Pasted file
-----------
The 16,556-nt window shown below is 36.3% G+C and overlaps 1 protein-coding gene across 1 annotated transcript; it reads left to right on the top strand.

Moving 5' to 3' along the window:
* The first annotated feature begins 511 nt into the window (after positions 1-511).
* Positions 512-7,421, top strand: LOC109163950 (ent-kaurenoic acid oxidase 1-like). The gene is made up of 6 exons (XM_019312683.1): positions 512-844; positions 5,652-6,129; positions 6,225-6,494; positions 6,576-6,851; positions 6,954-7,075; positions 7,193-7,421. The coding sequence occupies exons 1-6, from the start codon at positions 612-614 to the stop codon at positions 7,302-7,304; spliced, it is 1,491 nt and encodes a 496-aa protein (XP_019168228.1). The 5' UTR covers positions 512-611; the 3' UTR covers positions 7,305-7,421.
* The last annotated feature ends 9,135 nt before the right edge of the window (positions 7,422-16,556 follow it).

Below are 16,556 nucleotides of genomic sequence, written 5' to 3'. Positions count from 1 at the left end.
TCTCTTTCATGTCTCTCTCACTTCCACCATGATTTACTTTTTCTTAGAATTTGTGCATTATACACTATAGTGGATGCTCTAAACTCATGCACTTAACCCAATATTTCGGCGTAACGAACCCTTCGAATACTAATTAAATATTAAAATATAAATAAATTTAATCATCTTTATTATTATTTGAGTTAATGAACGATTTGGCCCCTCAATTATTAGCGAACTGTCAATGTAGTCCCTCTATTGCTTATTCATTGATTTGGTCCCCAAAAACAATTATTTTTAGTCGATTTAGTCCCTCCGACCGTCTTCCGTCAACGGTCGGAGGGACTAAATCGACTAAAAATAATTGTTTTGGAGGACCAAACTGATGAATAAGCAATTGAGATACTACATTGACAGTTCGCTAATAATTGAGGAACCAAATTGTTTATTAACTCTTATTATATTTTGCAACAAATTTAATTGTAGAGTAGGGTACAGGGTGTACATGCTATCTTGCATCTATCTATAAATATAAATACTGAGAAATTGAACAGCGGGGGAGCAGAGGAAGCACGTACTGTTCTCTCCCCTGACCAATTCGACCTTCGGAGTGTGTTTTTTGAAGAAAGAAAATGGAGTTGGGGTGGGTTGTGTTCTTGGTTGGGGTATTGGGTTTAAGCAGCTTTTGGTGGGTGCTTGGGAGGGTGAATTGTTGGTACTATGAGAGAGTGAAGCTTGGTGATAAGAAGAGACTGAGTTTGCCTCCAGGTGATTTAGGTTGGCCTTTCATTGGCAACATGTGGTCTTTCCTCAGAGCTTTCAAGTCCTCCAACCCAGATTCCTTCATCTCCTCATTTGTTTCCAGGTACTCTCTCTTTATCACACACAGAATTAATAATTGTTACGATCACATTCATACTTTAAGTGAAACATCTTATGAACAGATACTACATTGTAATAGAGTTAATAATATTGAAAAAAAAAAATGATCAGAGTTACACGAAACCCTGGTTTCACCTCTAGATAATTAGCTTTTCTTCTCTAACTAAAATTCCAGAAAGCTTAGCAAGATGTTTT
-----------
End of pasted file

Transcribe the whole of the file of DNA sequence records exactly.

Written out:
The 16,556-nt window shown below is 36.3% G+C and overlaps 1 protein-coding gene across 1 annotated transcript; it reads left to right on the top strand.

Moving 5' to 3' along the window:
* The first annotated feature begins 511 nt into the window (after positions 1-511).
* Positions 512-7,421, top strand: LOC109163950 (ent-kaurenoic acid oxidase 1-like). The gene is made up of 6 exons (XM_019312683.1): positions 512-844; positions 5,652-6,129; positions 6,225-6,494; positions 6,576-6,851; positions 6,954-7,075; positions 7,193-7,421. The coding sequence occupies exons 1-6, from the start codon at positions 612-614 to the stop codon at positions 7,302-7,304; spliced, it is 1,491 nt and encodes a 496-aa protein (XP_019168228.1). The 5' UTR covers positions 512-611; the 3' UTR covers positions 7,305-7,421.
* The last annotated feature ends 9,135 nt before the right edge of the window (positions 7,422-16,556 follow it).

Below are 16,556 nucleotides of genomic sequence, written 5' to 3'. Positions count from 1 at the left end.
TCTCTTTCATGTCTCTCTCACTTCCACCATGATTTACTTTTTCTTAGAATTTGTGCATTATACACTATAGTGGATGCTCTAAACTCATGCACTTAACCCAATATTTCGGCGTAACGAACCCTTCGAATACTAATTAAATATTAAAATATAAATAAATTTAATCATCTTTATTATTATTTGAGTTAATGAACGATTTGGCCCCTCAATTATTAGCGAACTGTCAATGTAGTCCCTCTATTGCTTATTCATTGATTTGGTCCCCAAAAACAATTATTTTTAGTCGATTTAGTCCCTCCGACCGTCTTCCGTCAACGGTCGGAGGGACTAAATCGACTAAAAATAATTGTTTTGGAGGACCAAACTGATGAATAAGCAATTGAGATACTACATTGACAGTTCGCTAATAATTGAGGAACCAAATTGTTTATTAACTCTTATTATATTTTGCAACAAATTTAATTGTAGAGTAGGGTACAGGGTGTACATGCTATCTTGCATCTATCTATAAATATAAATACTGAGAAATTGAACAGCGGGGGAGCAGAGGAAGCACGTACTGTTCTCTCCCCTGACCAATTCGACCTTCGGAGTGTGTTTTTTGAAGAAAGAAAATGGAGTTGGGGTGGGTTGTGTTCTTGGTTGGGGTATTGGGTTTAAGCAGCTTTTGGTGGGTGCTTGGGAGGGTGAATTGTTGGTACTATGAGAGAGTGAAGCTTGGTGATAAGAAGAGACTGAGTTTGCCTCCAGGTGATTTAGGTTGGCCTTTCATTGGCAACATGTGGTCTTTCCTCAGAGCTTTCAAGTCCTCCAACCCAGATTCCTTCATCTCCTCATTTGTTTCCAGGTACTCTCTCTTTATCACACACAGAATTAATAATTGTTACGATCACATTCATACTTTAAGTGAAACATCTTATGAACAGATACTACATTGTAATAGAGTTAATAATATTGAAAAAAAAAAATGATCAGAGTTACACGAAACCCTGGTTTCACCTCTAGATAATTAGCTTTTCTTCTCTAACTAAAATTCCAGAAAGCTTAGCAAGATGTTTT